Léon de Poncins: The Problem with the Jews at the Council, Part I

George F. Held


Editor’s note: The following are excerpts from George F. Held’s translation of a work by Léon de Poncins, a French traditional Catholic highlighting the role of Jules Isaac in bringing about Nostra Ætate. de Poncins focuses on the influence of Jules Isaac whose work emphasized the anti-Jewish themes in the Gospels and in the writing of many of the Church Fathers. Flagrantly anti-Jewish material was indeed central to the writing of the Church Fathers, leading me to propose that the Catholic Church beginning in the fourth century was at the center of an anti-Jewish movement aimed at lessening the economic power of Jews in the late Roman Empire (as seen, e.g., by its vehement opposition to Jews enslaving non-Jews). This material is in Chapter 3 of Separation and Its Discontents (see summary here). Jules Isaac simply gathered this material together and expressed his outrage, then leaped to the conclusion that this Christian tradition was responsible for the Holocaust, a dubious proposition at best. De Poncins, as a traditional Catholic, is angry that a centuries-old tradition has been jettisoned. The new doctrine “rests on nothing! Not a single passage of Holy Scripture, not a single saint, not a single Pope—at least until 1962—has ever supported a similar theory.” It should also be noted that recent research by Prof. John Connelly has also highlighted the role of  Jewish converts in altering Church doctrine on Judaism (see here). All footnotes except #1 are from de Poncins. Part II focuses mainly on Isaacs’ anti-Jewish quotations  gleaned from the writings of the Church Fathers.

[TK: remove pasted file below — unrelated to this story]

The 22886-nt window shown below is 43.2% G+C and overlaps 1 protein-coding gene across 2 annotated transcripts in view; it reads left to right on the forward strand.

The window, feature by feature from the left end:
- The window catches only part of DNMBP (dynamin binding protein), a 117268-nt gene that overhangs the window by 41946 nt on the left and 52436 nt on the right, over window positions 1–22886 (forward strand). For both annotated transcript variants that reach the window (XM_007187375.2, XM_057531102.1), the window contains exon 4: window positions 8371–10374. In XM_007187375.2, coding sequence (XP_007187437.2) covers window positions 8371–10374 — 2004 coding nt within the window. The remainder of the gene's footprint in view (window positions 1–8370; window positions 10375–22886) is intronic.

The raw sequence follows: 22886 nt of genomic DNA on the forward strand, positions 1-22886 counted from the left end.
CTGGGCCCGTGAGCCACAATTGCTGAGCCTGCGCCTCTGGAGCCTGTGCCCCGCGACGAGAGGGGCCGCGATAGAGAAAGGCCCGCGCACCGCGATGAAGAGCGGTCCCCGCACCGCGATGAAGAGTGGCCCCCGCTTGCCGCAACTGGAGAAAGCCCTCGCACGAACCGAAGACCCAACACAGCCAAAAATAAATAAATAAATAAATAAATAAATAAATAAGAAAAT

Translated by George F. Held[1]

Contents

Introduction

I. Nostra Ætate

II. Origin of the Reforms Proposed to the Council

III. Jules Isaac and Christian Teaching

IV. Jules Isaac and the Fathers of the Church

V. What Jules Isaac Demanded from the Council

VI. The “Judeo-Christian Friendship”

VII. Judaism’s Struggle against the Catholic Tradition

VIII. Only the Monotheism of Israel Is of Divine Essence

IX. Supposing that Jesus Christ Historically Existed

X. Israel and the Revolts of the Mind

XI. Jewish Imperialism

XII. The Divinity of Jesus Christ: Obstacle for Jewish Messianism

Introduction